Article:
Common Core hearings took place before the Tennessee Senate Education Committee with testimony from across the political spectrum. Teachers and supporters testified to the impact they have already seen in classrooms across the state. While I hope that the committee members choose to continue our current path to implement common core, I can’t help but think that this is the start of a push by some halt implementation of the standards and their accompanying PARCC assessments.
As a teacher, I’ve experienced first hand the improvement that these standards represent over our old Tennessee standards. They push kids not just to do, but think about and analyze what they are doing. However, I believe it would be short-sighted to implement the Common Core State Standards without the accompanying PARCC assessments.
If you’re not familiar with PAARC, you can read more about its purpose and development here. In a nutshell, PARCC assessments are designed to track students’ readiness for college and careers and compare students across the states. They would incorporate both multiple choice AND open answer, something we lack in Tennessee. They are also computer based, a big change over the current model we use in Tennessee.
However, one of the big push backs against these tests is the costs. Earlier this year, PARCC came out with their estimated cost per student, $29.95. Currently in Tennessee we spend around $40-50 million per year to test students, or around 1% of our total state spending on education. Fully implementing PARCC would likely raise the cost somewhat in Tennessee and elsewhere, but not by a considerable amount. The increase in costs has, however, led some states to pull out of the consortia, most recently Georgia. Despite this, 13 states and Washington, D.C., are still committed to fully implementing PARCC. You can see which states are committed to the different testing consortia and which have none on this map.
I sincerely hope that our legislature decides not only to continue to implement the CCSS, but also to remain within the group of states seeking to implement PARCC. There are many benefits in doing so. First, teachers could be assured that we would receive the testing results before the end of the year. Second, PARCC tests would also allow for better accommodations for English language learners and students with disabilities by creating pre-designed modules for these students. Third, they would likely reduce the likelihood of the testing scandals we’ve seen in recent years as there will be no paper involved.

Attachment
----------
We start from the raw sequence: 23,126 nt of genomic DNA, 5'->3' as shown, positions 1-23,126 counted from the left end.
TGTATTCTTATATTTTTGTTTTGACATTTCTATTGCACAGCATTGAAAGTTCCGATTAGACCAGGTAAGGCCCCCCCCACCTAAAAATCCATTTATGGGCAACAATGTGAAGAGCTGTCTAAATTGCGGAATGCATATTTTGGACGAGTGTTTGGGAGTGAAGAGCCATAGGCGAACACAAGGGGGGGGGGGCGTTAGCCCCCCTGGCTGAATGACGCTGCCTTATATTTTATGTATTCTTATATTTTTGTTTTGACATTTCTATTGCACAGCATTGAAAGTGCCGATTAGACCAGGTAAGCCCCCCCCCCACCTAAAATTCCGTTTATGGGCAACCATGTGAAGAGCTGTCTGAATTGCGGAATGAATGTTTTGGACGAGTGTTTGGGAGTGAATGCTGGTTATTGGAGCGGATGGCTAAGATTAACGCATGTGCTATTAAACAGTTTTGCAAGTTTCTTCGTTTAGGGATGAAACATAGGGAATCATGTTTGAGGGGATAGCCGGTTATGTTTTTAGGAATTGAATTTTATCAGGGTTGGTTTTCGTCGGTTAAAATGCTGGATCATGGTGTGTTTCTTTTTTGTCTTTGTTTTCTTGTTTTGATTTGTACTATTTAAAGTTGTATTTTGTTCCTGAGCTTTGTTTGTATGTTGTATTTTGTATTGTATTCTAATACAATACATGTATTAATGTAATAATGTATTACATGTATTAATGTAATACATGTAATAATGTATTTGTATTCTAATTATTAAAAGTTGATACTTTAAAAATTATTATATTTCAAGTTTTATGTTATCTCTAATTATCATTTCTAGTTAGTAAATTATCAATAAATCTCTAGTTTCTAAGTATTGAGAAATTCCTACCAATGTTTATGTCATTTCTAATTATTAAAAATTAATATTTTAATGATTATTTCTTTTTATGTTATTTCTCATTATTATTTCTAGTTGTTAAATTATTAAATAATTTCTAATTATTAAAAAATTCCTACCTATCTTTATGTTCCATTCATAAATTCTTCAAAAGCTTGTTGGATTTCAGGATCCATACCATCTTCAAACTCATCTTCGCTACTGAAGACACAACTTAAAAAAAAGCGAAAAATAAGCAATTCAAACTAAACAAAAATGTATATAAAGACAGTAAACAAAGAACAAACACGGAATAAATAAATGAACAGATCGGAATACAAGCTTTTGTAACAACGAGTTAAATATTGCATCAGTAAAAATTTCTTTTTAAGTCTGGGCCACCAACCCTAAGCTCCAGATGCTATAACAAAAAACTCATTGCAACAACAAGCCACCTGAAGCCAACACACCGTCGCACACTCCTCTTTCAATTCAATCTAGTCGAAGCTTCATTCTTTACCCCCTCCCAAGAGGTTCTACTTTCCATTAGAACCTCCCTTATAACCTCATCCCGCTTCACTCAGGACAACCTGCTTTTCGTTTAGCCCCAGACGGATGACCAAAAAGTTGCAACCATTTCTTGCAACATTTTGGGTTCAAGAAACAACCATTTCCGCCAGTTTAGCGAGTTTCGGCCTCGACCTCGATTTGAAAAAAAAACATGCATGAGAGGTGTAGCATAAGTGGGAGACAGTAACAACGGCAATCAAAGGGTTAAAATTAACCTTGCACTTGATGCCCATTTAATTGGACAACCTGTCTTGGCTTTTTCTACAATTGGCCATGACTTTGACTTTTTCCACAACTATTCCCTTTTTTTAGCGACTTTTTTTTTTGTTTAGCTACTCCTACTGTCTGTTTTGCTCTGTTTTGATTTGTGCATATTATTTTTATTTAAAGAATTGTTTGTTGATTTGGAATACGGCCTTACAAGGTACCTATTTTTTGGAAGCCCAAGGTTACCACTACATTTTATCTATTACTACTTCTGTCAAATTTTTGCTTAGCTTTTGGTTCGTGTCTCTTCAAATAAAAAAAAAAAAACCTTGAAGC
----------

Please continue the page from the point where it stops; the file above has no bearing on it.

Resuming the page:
We would also gain several macro benefits. Through participation in PARCC, we gain the ability to compare Tennessee to other consortium states using a common metric. Implementing these assessments, designed to determine college and career readiness, would also not only raise the rigor of our assessments, which, in my experience, are too easy to game by teaching kids tricks and test-taking skills. They would also allow us to compare students, educators, and schools to other states using a common assessment.
There are some caveats with implementation. The tests are new and will likely need some tweaking, so I do not believe that they should be used to evaluate teachers in the first year (until at least 2015). Furthermore, we have seen test SCOREs drop in states that have fully implemented new common core state tests due to the increased rigor. Therefore I don’t believe we should use these tests in year one to impose any penalties or harms on schools or districts in their first year or possibly second (2016).
Many anti reformers decry testing as “the problem” in education today. I contend that testing is not the problem. Rather, bad testing is the problem. Current tests allow us to game the system, modify the standards and the questions at will and in doing so dilute the results and render them essentially meaningless. PARCC would overcome many of these challenges and do so with a similar if slightly higher cost to what we currently spend in Tennessee on testing. I hope our state’s legislators decide to continue our state’s participation in the PARCC consortia.
This blog was originally posted at bluffcityed.com on September 22, 2013.